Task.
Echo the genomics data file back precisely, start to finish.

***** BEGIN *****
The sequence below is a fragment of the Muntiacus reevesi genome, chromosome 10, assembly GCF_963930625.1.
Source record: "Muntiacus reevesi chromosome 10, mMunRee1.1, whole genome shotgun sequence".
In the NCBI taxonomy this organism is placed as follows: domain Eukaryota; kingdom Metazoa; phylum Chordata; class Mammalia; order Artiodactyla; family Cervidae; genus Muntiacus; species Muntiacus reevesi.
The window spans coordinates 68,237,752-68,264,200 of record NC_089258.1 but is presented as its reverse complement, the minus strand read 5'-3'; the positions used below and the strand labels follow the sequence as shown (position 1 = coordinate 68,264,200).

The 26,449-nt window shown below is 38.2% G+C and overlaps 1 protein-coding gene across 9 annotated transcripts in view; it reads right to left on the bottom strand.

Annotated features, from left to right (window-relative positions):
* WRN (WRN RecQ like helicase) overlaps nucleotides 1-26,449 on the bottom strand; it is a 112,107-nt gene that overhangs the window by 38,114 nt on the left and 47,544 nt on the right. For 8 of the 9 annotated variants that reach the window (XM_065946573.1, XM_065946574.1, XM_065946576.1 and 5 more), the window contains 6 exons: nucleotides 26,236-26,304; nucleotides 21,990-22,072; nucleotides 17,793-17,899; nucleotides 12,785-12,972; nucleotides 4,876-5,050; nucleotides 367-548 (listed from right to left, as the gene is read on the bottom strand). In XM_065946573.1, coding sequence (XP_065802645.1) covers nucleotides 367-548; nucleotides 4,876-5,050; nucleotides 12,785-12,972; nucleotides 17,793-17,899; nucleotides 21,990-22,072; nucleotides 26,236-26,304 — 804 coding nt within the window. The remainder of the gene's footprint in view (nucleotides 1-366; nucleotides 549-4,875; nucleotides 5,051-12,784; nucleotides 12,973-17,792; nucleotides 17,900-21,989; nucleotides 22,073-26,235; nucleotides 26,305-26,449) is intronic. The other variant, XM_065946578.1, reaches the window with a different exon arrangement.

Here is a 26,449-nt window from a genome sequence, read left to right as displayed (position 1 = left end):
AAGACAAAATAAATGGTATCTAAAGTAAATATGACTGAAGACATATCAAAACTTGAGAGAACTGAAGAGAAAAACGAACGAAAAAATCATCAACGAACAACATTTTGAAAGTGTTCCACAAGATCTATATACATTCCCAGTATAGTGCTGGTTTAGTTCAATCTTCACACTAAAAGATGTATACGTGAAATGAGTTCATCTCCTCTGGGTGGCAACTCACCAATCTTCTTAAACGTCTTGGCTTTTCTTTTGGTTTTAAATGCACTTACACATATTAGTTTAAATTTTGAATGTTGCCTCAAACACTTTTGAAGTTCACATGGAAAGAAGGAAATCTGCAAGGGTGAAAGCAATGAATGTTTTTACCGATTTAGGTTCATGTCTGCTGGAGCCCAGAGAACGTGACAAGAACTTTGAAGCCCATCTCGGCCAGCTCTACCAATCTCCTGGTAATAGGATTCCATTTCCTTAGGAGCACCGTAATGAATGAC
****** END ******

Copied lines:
The sequence below is a fragment of the Muntiacus reevesi genome, chromosome 10, assembly GCF_963930625.1.
Source record: "Muntiacus reevesi chromosome 10, mMunRee1.1, whole genome shotgun sequence".
In the NCBI taxonomy this organism is placed as follows: domain Eukaryota; kingdom Metazoa; phylum Chordata; class Mammalia; order Artiodactyla; family Cervidae; genus Muntiacus; species Muntiacus reevesi.
The window spans coordinates 68,237,752-68,264,200 of record NC_089258.1 but is presented as its reverse complement, the minus strand read 5'-3'; the positions used below and the strand labels follow the sequence as shown (position 1 = coordinate 68,264,200).

The 26,449-nt window shown below is 38.2% G+C and overlaps 1 protein-coding gene across 9 annotated transcripts in view; it reads right to left on the bottom strand.

Annotated features, from left to right (window-relative positions):
* WRN (WRN RecQ like helicase) overlaps nucleotides 1-26,449 on the bottom strand; it is a 112,107-nt gene that overhangs the window by 38,114 nt on the left and 47,544 nt on the right. For 8 of the 9 annotated variants that reach the window (XM_065946573.1, XM_065946574.1, XM_065946576.1 and 5 more), the window contains 6 exons: nucleotides 26,236-26,304; nucleotides 21,990-22,072; nucleotides 17,793-17,899; nucleotides 12,785-12,972; nucleotides 4,876-5,050; nucleotides 367-548 (listed from right to left, as the gene is read on the bottom strand). In XM_065946573.1, coding sequence (XP_065802645.1) covers nucleotides 367-548; nucleotides 4,876-5,050; nucleotides 12,785-12,972; nucleotides 17,793-17,899; nucleotides 21,990-22,072; nucleotides 26,236-26,304 — 804 coding nt within the window. The remainder of the gene's footprint in view (nucleotides 1-366; nucleotides 549-4,875; nucleotides 5,051-12,784; nucleotides 12,973-17,792; nucleotides 17,900-21,989; nucleotides 22,073-26,235; nucleotides 26,305-26,449) is intronic. The other variant, XM_065946578.1, reaches the window with a different exon arrangement.

Here is a 26,449-nt window from a genome sequence, read left to right as displayed (position 1 = left end):
AAGACAAAATAAATGGTATCTAAAGTAAATATGACTGAAGACATATCAAAACTTGAGAGAACTGAAGAGAAAAACGAACGAAAAAATCATCAACGAACAACATTTTGAAAGTGTTCCACAAGATCTATATACATTCCCAGTATAGTGCTGGTTTAGTTCAATCTTCACACTAAAAGATGTATACGTGAAATGAGTTCATCTCCTCTGGGTGGCAACTCACCAATCTTCTTAAACGTCTTGGCTTTTCTTTTGGTTTTAAATGCACTTACACATATTAGTTTAAATTTTGAATGTTGCCTCAAACACTTTTGAAGTTCACATGGAAAGAAGGAAATCTGCAAGGGTGAAAGCAATGAATGTTTTTACCGATTTAGGTTCATGTCTGCTGGAGCCCAGAGAACGTGACAAGAACTTTGAAGCCCATCTCGGCCAGCTCTACCAATCTCCTGGTAATAGGATTCCATTTCCTTAGGAGCACCGTAATGAATGAC